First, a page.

In the years after the Civil War in the United States, nostrums and remedies began to appear for sale in the cities and towns throughout the South. One of these was invented by a war veteran who had been injured in battle, and subsequently found himself addicted to morphine, which he had been using to relieve his pain. Marketed as Pemberton’s French Wine Coca, it was touted as a cure for the blues, as well as for morphine addiction. The alcoholic version of the drink was reformulated in response to temperance legislation enacted in the area, and eventually became the world’s top-selling soft drink.
This recipe for a drink that contains both coca leaf and kola nut extracts looks particularly pale when compared to commercial cola products. That is because the coloring agent in those versions is caramel. Commercial caramel color is created by heat-treating sugars such as glucose in the presence of acids, alkalies, or salts. It’s there pretty much only for the color. Leave it out and you get a pale golden drink colored, in this case, by the kola nut, coca leaf, and raw cane ingredients. Lime juice and six essential oils complete the formula.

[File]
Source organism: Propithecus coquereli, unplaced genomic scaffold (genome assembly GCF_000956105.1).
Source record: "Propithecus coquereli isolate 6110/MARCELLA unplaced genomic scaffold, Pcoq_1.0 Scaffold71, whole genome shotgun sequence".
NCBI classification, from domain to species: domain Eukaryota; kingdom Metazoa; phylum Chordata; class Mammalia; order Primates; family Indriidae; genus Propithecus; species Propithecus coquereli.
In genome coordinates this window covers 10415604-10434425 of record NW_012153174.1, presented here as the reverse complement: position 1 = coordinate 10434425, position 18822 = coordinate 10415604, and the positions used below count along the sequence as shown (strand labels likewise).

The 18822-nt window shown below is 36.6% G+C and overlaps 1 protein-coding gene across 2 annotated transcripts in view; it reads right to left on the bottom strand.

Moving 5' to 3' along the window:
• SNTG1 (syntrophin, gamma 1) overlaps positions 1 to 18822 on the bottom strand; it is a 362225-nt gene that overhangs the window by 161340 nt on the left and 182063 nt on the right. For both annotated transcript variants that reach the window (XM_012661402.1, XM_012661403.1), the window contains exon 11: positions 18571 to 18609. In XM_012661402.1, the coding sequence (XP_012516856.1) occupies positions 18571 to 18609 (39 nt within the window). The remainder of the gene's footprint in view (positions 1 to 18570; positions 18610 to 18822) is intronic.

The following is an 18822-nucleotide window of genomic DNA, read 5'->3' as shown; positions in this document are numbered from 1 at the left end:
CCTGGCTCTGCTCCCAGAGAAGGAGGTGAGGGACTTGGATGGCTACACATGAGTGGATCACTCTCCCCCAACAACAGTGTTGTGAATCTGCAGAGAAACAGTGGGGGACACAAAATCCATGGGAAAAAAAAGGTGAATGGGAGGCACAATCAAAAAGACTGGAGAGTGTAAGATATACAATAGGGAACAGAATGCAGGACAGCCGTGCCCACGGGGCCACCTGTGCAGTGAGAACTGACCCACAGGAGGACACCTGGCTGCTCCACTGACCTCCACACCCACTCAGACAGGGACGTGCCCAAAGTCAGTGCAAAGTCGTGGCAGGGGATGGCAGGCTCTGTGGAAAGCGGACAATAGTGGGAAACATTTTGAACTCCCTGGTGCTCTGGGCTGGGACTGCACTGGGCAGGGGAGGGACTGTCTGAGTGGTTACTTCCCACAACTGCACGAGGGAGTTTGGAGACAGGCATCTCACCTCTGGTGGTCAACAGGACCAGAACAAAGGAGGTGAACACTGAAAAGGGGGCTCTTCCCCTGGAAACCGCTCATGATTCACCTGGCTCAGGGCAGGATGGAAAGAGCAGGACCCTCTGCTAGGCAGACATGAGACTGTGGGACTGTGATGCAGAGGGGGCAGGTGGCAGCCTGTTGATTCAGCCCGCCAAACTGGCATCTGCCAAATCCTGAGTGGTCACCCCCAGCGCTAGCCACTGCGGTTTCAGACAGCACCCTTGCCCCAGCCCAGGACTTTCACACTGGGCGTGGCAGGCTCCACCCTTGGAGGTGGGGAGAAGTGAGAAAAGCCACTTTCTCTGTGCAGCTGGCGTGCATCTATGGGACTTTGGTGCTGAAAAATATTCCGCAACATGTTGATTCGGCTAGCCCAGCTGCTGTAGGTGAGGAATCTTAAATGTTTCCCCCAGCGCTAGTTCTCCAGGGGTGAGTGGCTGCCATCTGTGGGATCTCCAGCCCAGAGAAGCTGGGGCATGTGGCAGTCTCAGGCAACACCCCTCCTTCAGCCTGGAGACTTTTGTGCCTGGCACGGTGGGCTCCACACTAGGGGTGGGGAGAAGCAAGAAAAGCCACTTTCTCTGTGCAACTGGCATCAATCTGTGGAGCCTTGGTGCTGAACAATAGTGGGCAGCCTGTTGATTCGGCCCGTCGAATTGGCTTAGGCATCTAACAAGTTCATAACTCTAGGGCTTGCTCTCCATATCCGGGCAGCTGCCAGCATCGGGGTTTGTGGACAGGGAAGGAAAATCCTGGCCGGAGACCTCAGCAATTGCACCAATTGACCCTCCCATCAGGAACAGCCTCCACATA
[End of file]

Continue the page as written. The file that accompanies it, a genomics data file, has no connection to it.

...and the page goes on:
Kola\Coca Soda tastes amazingly like a fresh version of the familiar cola practically everyone knows. It is very aromatic, thanks to the fresh lime juice and combination of fruit and spice oils. If you add a shot or two of dark rum to this beverage you will undoubtedly find yourself soon shouting “¡Cuba Libre!”